Attribution terms the SBA looks at range from deal lead before the investment, to a discussion of post-investment roles. One key element in the application is the deal team leader that “took ownership” of the deal, doing all the work to develop the investment, a GP said.
Portable track records
With our without the SBA process, private equity track records remain subject to conflicting rules around confidentially and disclosure, said Proskauer’s Hill. For the most part, track record remains with the firm. In some cases, firms that don’t plan to raise another fund may provide deal-record attribution letters, but only at their discretion.
Hill sees an “inherent tension” between the Investment Advisers Act’s rules over portability of track record versus U.S. securities laws on full disclosure.
“The Advisers Act, in essence, says that track record isn’t easily portable,” Hill said. “But you could have someone with a terrible track record that starts a new firm and ‘sheds his skin,’ in that he can’t really disclose track record because it’s not portable anyway under the relevant circumstances, but he doesn’t want to disclose it anyway.”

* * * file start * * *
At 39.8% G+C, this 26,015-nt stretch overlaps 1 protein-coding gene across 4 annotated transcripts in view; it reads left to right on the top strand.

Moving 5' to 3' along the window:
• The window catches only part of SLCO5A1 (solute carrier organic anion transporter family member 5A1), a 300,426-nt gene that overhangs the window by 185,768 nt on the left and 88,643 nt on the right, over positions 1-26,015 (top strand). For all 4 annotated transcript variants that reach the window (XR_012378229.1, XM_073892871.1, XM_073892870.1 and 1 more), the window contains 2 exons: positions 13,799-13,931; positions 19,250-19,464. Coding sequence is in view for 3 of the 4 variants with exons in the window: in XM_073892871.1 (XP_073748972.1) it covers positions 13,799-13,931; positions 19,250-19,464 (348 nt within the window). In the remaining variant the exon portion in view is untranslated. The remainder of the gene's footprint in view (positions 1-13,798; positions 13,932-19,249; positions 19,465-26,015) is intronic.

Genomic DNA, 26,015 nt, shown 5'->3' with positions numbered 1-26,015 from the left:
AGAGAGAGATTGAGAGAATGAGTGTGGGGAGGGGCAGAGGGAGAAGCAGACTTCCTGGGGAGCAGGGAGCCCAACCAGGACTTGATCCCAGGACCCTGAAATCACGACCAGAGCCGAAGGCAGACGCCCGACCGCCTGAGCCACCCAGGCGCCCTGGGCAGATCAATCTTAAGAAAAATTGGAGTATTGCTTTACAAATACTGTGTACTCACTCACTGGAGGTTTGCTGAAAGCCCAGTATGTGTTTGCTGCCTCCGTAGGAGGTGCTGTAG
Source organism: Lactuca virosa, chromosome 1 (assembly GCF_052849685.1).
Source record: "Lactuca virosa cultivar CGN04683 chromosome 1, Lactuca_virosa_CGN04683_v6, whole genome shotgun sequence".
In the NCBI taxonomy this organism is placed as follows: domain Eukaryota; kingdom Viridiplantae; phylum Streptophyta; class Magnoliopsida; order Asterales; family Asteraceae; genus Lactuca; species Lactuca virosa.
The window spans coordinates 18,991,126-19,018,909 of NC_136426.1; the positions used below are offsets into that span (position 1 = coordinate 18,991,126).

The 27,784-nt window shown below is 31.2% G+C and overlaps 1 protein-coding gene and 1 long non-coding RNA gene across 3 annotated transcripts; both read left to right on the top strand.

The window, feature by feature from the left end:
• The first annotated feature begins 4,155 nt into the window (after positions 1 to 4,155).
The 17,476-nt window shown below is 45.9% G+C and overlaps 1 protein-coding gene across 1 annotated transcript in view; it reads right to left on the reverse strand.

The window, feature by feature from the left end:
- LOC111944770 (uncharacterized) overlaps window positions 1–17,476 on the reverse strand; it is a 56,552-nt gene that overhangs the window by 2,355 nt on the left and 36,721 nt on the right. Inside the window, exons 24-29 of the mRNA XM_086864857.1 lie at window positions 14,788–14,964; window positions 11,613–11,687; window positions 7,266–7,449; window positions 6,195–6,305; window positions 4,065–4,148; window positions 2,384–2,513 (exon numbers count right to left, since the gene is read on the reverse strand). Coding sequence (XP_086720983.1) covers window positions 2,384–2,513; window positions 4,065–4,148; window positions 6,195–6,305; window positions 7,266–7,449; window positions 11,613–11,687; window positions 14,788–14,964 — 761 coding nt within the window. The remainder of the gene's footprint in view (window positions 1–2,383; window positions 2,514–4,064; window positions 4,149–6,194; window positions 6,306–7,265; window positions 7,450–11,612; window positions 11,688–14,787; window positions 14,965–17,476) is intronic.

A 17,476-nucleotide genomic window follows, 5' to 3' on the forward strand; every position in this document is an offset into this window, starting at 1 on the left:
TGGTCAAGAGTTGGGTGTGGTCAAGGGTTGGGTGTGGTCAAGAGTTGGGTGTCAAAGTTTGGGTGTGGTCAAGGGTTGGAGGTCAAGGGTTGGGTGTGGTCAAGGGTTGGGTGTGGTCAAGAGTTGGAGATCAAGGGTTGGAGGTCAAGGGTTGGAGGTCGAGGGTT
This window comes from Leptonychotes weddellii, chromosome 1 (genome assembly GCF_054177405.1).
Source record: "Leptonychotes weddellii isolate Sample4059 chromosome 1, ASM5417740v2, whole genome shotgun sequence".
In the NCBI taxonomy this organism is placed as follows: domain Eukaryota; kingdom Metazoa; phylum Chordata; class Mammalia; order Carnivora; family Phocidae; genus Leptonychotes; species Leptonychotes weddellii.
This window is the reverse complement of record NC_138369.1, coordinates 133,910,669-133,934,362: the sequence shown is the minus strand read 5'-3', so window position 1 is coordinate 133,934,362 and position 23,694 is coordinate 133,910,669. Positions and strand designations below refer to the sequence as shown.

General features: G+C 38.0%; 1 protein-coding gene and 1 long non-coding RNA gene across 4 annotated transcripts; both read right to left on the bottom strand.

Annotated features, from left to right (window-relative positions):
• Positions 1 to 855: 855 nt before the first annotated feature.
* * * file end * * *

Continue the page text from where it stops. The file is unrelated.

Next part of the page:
It’s possible an investor may have a securities claim against a manager for failing to disclose a bad track record, but he may be following the Investment Advisors Act by not disclosing it.
“At a minimum, an employee wants to say what boards they were on, what duties they had for an employer, and other non-performance factual information,” Hill said. “That should be considered resume material as opposed to a track record, but that is not entirely clear under the Advisers Act.”
Outright legal disputes over track records remain rare, but instead, departing members of a team and their former bosses often “maintain a deep-seated hatred that festers for many years,” Alex Abel, a principal at RCP Advisors, said at Buyouts Insider’s PartnerConnect West conference in Half Moon Bay, California, on October 13.
Abel took part in a panel called “LP Due Diligence Best Practices: Red Flags In the Evaluation of a GP’s Team,” along with Julia Winterson, a director for the University of California Regents, and Sarah Kim, director of private equity and venture capital for Stanford Management Co.